Fair Trading Minister Matthew Mason-Cox says seniors are being increasingly targeted by online and phone-based scammers. Photo Luke Mortimer / Northern Star
Fair Trading Minister Matthew Mason-Cox says seniors are being increasingly targeted by online and phone-based scammers. Photo Luke Mortimer / Northern Star Luke Mortimer

Scammers fleece $229 million from people in 2015

SCAMMERS fleeced more than $229 million out of people from the Northern Rivers and across Australia in 2015 according to the Australian Competition and Consumer Commission.

The Australian Competition and Consumer Commission’s (ACCC) Targeting Scams Report revealed that $85 million was reported lost to the ACCC’s Scamwatch last year, with 105,200 scam complaints.

In 2014, the ACCC received 91,600 scam complaints, with almost $82 million reported lost.

ACCC Deputy Chair Delia Rickard said this Fraud Week, the ACCC is urging the community to ‘Wise Up to Scams’ following a $3 million increase in scam losses reported to the ACCC and a 15% increase in complaints.

“In particular, we are encouraging older Australians to wise up and watch out for scams that target them so they don’t have their hard earned savings stolen,” she said.

Additionally, reports to the Australian Cybercrime Online Reporting Network (ACORN) revealed losses of more than $127 million in 2015, from 25,600 complaints.

“If you add Scamwatch and ACORN data with losses detected through scam disruption work, total scam losses exceeded $229 million last year,” Ms Rickard said.

“We know that in reality the actual total is higher still as many people never report that they’ve been scammed.

“The ACCC’s report reveals that investment scams and dating and romance scams resulted in the largest financial losses.

“There are many other scams which affect older members of the community but these two scams account for half of the money reported lost by over 55’s in 2015.”

Investment Scams

“Investment scams come in many guises including business ventures, superannuation schemes, managed funds and the sale or purchase of shares or property,” Ms Rickard said.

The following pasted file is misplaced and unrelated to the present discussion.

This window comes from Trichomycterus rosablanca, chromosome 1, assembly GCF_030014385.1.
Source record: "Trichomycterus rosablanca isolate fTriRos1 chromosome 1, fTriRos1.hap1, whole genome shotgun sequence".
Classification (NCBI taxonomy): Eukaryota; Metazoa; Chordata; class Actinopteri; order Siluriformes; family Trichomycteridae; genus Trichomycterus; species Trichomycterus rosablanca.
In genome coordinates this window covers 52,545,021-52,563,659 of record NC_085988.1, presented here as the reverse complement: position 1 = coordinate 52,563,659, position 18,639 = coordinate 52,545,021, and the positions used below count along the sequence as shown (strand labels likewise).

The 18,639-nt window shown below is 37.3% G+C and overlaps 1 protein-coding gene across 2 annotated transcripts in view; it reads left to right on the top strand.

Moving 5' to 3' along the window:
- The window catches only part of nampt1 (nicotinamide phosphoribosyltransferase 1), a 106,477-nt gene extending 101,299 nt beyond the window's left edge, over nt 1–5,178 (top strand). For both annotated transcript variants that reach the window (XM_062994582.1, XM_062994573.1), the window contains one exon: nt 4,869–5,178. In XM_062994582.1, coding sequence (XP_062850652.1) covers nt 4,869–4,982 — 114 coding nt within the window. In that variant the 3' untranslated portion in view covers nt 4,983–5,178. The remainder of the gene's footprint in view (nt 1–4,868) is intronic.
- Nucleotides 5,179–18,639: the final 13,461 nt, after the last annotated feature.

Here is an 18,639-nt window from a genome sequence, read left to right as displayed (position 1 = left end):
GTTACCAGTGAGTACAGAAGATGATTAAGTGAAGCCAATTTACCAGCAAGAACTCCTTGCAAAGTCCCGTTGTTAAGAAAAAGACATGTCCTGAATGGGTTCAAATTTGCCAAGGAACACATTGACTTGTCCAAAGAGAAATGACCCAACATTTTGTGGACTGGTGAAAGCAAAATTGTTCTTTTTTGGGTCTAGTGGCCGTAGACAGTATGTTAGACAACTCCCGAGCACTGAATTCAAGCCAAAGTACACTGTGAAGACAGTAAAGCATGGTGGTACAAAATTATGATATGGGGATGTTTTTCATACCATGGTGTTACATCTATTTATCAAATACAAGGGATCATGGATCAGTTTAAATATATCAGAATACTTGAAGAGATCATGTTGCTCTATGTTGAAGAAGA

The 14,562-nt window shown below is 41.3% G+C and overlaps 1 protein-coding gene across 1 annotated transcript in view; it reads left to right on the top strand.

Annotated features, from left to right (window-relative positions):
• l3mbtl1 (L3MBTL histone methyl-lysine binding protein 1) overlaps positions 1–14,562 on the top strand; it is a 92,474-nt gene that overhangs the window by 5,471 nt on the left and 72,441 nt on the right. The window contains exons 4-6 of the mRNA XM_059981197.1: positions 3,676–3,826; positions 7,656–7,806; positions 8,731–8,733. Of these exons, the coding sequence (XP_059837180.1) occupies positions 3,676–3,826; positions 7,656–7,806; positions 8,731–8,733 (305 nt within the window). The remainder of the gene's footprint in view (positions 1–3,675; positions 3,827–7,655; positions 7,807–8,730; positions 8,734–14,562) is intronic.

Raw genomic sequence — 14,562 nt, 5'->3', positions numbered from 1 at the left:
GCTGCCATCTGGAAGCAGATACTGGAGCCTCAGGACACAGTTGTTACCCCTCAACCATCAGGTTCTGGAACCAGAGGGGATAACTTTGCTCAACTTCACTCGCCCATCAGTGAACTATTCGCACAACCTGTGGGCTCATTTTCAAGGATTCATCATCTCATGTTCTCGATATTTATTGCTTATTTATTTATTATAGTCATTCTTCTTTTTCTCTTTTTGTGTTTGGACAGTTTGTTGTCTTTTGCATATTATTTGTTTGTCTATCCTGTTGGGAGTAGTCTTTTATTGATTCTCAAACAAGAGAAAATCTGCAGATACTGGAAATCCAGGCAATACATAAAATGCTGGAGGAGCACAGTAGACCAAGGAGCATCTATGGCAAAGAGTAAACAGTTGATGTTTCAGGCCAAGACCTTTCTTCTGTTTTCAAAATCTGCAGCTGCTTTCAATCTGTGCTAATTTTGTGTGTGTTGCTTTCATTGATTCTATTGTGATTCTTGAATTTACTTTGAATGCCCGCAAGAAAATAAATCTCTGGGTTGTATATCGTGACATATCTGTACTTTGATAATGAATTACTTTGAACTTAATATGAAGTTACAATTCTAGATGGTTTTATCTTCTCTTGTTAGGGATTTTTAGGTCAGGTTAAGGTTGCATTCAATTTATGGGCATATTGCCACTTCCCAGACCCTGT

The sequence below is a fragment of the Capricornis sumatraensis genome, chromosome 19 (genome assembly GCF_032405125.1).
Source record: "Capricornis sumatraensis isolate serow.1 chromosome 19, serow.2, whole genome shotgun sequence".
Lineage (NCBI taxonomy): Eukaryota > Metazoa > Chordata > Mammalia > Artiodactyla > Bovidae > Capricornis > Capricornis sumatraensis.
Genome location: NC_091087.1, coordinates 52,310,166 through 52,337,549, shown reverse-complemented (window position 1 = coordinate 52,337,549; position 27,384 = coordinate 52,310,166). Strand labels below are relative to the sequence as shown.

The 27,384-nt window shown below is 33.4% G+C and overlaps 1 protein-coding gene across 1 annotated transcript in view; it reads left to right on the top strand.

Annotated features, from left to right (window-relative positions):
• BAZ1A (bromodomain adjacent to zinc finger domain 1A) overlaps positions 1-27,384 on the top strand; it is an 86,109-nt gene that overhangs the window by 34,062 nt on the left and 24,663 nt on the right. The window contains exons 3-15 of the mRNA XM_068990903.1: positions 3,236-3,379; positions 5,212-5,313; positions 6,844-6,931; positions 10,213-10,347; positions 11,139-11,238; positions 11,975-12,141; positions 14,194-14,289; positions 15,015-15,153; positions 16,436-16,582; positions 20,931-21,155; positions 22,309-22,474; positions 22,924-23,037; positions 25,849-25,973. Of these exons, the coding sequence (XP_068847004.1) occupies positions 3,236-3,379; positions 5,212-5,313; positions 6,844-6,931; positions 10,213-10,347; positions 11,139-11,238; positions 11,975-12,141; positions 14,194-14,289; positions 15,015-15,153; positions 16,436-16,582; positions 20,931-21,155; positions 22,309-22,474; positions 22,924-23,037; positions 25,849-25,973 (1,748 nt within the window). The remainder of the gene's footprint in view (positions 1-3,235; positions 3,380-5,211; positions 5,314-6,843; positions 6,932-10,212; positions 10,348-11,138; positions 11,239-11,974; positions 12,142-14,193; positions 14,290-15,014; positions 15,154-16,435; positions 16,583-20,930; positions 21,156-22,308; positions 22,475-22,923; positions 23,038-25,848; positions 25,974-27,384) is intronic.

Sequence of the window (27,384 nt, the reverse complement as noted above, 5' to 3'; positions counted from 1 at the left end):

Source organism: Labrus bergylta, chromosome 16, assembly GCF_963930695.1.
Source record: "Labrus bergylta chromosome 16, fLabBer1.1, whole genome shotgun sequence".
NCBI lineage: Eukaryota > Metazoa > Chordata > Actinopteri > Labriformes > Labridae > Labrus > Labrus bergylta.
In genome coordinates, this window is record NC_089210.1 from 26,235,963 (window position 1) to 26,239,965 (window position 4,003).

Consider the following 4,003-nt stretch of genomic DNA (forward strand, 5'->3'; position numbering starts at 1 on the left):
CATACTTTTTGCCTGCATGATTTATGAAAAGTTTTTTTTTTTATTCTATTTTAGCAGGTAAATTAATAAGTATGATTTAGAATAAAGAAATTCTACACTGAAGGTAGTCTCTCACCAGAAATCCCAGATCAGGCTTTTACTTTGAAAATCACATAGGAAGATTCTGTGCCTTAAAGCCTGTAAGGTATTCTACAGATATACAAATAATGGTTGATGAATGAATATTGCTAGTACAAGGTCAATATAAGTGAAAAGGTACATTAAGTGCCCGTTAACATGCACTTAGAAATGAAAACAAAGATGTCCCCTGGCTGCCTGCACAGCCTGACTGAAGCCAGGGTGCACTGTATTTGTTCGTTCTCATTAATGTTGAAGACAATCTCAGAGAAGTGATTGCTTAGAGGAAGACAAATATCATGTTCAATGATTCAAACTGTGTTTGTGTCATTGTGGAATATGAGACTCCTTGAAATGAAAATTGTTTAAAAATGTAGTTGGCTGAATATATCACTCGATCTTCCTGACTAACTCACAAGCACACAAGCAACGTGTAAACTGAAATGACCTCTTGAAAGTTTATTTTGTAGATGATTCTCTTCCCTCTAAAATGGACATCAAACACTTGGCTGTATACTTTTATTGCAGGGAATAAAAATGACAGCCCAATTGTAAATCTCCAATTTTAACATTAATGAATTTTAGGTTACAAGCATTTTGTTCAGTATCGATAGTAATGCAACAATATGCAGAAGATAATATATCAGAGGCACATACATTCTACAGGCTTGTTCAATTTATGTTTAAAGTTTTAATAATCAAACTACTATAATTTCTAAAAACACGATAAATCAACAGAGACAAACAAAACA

“Scammers dress up ‘opportunities’ with professional looking brochures and websites to mask their fraudulent operations and trick unsuspecting Australians.

“Before parting with your money, do your own research on the investment company and check they have an Australian Financial Services Licence on ASIC’s MoneySmart website.

“Don’t let anyone pressure you into making decisions about your money or investments.”

Dating and Romance scams

“Dating and romance scams take advantage of people looking for romantic partners, often via dating websites, apps or social media,” Ms Rickard said.

“Scammers spend months and even years establishing a relationship with their victims before making up a reason they need to ‘borrow’ money, such as medical emergencies or travel expenses.

“Never send money to someone you have met online – chances are you will be left with a broken heart and an empty bank account.

“Cease contact with anyone that asks for money, no matter how you feel about them.”

Top Tips

Dating and romance scams:

Run a Google image search to check the authenticity of any photos provided - scammers often use fake photos they’ve found online

Don’t send money or your personal details to someone you meet online - no matter how convincing their story is

Never share intimate photos of videos with someone you meet online - they could later use it to blackmail you

Investment scams:

Don’t let anyone pressure you into making decisions about your money or investments

Do your own research on investment opportunities and check if an investment is licensed via ASIC’s MoneySmart website

Do not send you money overseas for an investment offer that has come out of the blue – no matter how attractive or professional it appears.



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